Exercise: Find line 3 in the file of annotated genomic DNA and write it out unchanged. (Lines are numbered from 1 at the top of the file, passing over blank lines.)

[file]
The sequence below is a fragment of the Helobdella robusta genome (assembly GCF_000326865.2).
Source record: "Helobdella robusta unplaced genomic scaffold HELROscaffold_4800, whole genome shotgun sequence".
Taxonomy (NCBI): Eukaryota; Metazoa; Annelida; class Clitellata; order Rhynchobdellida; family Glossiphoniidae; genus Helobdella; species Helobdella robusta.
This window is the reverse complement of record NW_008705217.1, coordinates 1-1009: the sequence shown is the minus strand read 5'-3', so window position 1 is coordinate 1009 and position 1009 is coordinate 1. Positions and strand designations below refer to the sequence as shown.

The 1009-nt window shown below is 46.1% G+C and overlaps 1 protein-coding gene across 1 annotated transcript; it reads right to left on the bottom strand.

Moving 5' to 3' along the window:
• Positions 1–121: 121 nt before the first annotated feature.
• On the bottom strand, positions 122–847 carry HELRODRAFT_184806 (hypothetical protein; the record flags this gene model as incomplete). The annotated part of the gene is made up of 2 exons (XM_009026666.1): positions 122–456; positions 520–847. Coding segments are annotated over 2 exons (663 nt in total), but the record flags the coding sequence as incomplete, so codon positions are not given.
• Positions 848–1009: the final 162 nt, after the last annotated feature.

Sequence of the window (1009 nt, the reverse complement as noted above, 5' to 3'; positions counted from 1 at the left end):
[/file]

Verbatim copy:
Taxonomy (NCBI): Eukaryota; Metazoa; Annelida; class Clitellata; order Rhynchobdellida; family Glossiphoniidae; genus Helobdella; species Helobdella robusta.